Developmental Trajectories of ADHD Symptoms in Infants at Risk for ASD

Saturday, May 13, 2017: 12:00 PM-1:40 PM
Golden Gate Ballroom (Marriott Marquis Hotel)
L. Bell1, M. Miller2, A. Farquhar-Leicester1, C. Ferguson1, G. S. Young3 and S. Ozonoff3, (1)UC Davis MIND Institute, Sacramento, CA, (2)University of California, Davis, MIND Institute, Sacramento, CA, (3)Psychiatry and Behavioral Sciences, University of California, Davis, MIND Institute, Sacramento, CA
Background:  Comorbidity rates between ASD and attention-deficit/hyperactivity disorder (ADHD) are as high as 40-70% (Antshel et al., 2016), making it important to better understand the presentation of ADHD symptoms in ASD. This is especially critical since the presence of ADHD symptoms in young children can delay a diagnosis of ASD by several years (Miodovnik et al., 2015). Very little research has focused on the early development of ADHD symptoms in infants developing ASD, despite the fact that a better understanding of the onset and early course of ADHD symptoms among infants at risk for ASD could improve early diagnostic and classification efforts and have implications for early intervention.

Objectives: We examined when differences in ADHD-related behaviors emerged among participants with either ASD or typical development (TD) outcomes.

Methods:  Participants were drawn from a larger longitudinal study of infants at high- and low-risk for ASD (infant siblings); a subset of those with 36-month outcomes of either ASD (n = 14) or TD (n = 36) was included in the present investigation. We conducted second-by-second behavioral coding of videos from the 12-, 18-, 24-, and 36-month visits, examining four coded behaviors (Table 1) related to ADHD symptomatology (inattention, hyperactivity, out-of-seat behavior, and grabbing). Behaviors were coded from 5-minute video segments of structured testing. Group differences in ADHD-related behaviors from 12 to 36 months were examined via a Generalized Estimating Equations approach, using a negative binomial distribution with log link for each coded behavior.

Results:  Estimated marginal means of each coded behavior are displayed in Figure 1. The interaction between inattention, visit, and outcome was significant (Wald χ2 = 13.71, df = 3, p = .003). The ASD group significantly increased in the frequency of inattentive behavior over time, and significantly differed from the TD group at 36 months of age; there was also a trend toward more frequent bouts of inattention in the ASD group at 24 months. The interaction between out-of-seat behavior, visit, and outcome was also significant (Wald χ2 = 10.44, df = 3, p = .015). The ASD group decreased over time and engaged in significantly fewer bouts of out-of-seat behavior at 36 months of age compared to the TD group. The interaction between hyperactive behavior, visit, and outcome was not significant (Wald χ2 = 4.28, df = 3, p = .233), nor was the 3-way interaction for grabbing behavior (Wald χ2 = .95, df = 3, p = .813).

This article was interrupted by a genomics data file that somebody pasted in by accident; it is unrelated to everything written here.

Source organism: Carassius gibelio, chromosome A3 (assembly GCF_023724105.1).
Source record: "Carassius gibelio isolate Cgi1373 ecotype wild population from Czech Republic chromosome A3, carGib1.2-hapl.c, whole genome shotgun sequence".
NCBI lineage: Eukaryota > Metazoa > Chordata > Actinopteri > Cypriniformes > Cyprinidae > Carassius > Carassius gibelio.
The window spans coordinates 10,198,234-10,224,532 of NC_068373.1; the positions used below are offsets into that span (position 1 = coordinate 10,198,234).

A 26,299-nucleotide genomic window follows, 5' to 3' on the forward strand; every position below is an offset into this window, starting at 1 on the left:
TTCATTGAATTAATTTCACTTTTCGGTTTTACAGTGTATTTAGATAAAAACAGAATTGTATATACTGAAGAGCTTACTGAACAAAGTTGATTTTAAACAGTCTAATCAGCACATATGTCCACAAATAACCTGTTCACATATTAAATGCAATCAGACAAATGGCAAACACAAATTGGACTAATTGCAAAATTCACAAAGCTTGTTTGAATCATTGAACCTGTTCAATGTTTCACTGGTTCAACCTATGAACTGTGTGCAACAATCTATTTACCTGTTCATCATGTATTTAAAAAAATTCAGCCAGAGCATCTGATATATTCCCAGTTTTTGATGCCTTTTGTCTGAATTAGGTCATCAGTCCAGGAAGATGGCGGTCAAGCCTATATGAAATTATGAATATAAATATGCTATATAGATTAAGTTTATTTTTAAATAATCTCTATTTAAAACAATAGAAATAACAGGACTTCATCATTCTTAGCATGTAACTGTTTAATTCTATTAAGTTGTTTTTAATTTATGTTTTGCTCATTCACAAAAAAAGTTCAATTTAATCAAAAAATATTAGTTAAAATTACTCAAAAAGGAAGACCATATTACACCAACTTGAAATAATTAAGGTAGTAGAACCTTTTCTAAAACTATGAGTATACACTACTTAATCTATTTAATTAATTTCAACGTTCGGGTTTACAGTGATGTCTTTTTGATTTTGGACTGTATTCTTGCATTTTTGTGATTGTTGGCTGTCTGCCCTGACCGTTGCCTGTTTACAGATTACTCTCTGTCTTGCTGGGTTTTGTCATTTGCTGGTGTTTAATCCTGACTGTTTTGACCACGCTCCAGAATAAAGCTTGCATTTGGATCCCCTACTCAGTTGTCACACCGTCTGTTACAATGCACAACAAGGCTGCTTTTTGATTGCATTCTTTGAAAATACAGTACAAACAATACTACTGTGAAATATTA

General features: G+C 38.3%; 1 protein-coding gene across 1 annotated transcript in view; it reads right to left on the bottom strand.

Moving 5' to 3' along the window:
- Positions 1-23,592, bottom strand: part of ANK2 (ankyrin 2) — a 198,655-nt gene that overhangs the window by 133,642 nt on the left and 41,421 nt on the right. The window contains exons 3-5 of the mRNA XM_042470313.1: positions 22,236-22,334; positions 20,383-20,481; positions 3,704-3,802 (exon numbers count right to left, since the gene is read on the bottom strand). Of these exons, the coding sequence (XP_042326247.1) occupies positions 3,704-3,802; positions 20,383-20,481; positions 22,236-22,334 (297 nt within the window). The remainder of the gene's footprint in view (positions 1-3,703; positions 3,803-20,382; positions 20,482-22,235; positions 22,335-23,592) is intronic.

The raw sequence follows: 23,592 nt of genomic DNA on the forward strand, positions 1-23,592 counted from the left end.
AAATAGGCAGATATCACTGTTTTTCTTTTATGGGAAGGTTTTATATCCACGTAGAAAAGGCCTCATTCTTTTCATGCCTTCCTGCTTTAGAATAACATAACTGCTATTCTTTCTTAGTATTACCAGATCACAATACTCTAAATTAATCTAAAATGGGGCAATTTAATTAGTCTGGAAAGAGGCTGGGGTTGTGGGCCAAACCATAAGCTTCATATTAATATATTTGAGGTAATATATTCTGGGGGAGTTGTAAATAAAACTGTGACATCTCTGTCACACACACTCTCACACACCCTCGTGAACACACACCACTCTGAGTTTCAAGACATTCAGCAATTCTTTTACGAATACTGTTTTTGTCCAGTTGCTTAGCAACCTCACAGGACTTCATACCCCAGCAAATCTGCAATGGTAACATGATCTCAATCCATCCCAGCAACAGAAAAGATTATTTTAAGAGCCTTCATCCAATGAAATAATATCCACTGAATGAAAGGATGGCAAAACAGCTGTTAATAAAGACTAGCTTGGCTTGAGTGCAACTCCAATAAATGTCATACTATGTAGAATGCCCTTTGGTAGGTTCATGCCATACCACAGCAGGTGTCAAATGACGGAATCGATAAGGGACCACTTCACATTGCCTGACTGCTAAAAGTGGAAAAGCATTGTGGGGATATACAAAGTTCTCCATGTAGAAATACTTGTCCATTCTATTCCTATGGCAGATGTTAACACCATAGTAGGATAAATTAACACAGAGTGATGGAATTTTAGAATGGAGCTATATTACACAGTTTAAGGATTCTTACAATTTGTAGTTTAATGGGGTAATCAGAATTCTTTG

Conclusions:  Infants developing ASD showed more frequent bouts of inattention than infants developing typically by 36 months of age, as well as less frequent bouts of out-of-seat behavior by 36 months. Our findings contribute to the growing literature implicating early attentional processes in ASD (reviewed in Johnson et al., 2014) and is consistent with prior research documenting elevated rates of ADHD-related inattention symptoms in older children with ASD (Leyfer et al., 2006). Coding of the full sample is ongoing and may help clarify the unexpected finding of minimal group differences in hyperactive-impulsive behaviors.